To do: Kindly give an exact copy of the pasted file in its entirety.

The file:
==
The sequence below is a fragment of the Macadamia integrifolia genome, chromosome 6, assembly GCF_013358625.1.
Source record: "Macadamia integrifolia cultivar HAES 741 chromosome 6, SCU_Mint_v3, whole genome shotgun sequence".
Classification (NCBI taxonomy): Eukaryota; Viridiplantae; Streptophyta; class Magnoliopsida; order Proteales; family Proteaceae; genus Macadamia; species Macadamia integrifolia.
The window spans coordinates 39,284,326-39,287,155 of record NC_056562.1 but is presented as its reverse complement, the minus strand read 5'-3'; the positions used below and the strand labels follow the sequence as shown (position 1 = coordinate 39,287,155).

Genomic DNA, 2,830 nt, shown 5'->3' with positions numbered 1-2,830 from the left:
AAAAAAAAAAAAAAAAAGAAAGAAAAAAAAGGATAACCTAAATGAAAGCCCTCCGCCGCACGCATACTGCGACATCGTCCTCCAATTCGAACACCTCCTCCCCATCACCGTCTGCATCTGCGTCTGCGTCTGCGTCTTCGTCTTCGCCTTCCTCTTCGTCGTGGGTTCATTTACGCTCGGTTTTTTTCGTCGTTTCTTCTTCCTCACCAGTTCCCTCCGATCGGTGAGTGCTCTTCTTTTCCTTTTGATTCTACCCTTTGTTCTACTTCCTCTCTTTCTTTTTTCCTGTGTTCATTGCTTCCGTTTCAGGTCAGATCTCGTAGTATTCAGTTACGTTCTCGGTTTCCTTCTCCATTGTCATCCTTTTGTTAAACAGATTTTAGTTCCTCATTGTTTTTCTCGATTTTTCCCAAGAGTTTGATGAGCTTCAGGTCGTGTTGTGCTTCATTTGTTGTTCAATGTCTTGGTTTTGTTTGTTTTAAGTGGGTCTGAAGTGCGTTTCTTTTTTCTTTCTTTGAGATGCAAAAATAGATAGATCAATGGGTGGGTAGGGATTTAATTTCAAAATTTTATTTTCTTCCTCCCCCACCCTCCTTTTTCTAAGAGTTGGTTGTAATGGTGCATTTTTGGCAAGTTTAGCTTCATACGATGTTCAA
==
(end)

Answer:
The sequence below is a fragment of the Macadamia integrifolia genome, chromosome 6, assembly GCF_013358625.1.
Source record: "Macadamia integrifolia cultivar HAES 741 chromosome 6, SCU_Mint_v3, whole genome shotgun sequence".
Classification (NCBI taxonomy): Eukaryota; Viridiplantae; Streptophyta; class Magnoliopsida; order Proteales; family Proteaceae; genus Macadamia; species Macadamia integrifolia.
The window spans coordinates 39,284,326-39,287,155 of record NC_056562.1 but is presented as its reverse complement, the minus strand read 5'-3'; the positions used below and the strand labels follow the sequence as shown (position 1 = coordinate 39,287,155).

Genomic DNA, 2,830 nt, shown 5'->3' with positions numbered 1-2,830 from the left:
AAAAAAAAAAAAAAAAAGAAAGAAAAAAAAGGATAACCTAAATGAAAGCCCTCCGCCGCACGCATACTGCGACATCGTCCTCCAATTCGAACACCTCCTCCCCATCACCGTCTGCATCTGCGTCTGCGTCTGCGTCTTCGTCTTCGCCTTCCTCTTCGTCGTGGGTTCATTTACGCTCGGTTTTTTTCGTCGTTTCTTCTTCCTCACCAGTTCCCTCCGATCGGTGAGTGCTCTTCTTTTCCTTTTGATTCTACCCTTTGTTCTACTTCCTCTCTTTCTTTTTTCCTGTGTTCATTGCTTCCGTTTCAGGTCAGATCTCGTAGTATTCAGTTACGTTCTCGGTTTCCTTCTCCATTGTCATCCTTTTGTTAAACAGATTTTAGTTCCTCATTGTTTTTCTCGATTTTTCCCAAGAGTTTGATGAGCTTCAGGTCGTGTTGTGCTTCATTTGTTGTTCAATGTCTTGGTTTTGTTTGTTTTAAGTGGGTCTGAAGTGCGTTTCTTTTTTCTTTCTTTGAGATGCAAAAATAGATAGATCAATGGGTGGGTAGGGATTTAATTTCAAAATTTTATTTTCTTCCTCCCCCACCCTCCTTTTTCTAAGAGTTGGTTGTAATGGTGCATTTTTGGCAAGTTTAGCTTCATACGATGTTCAA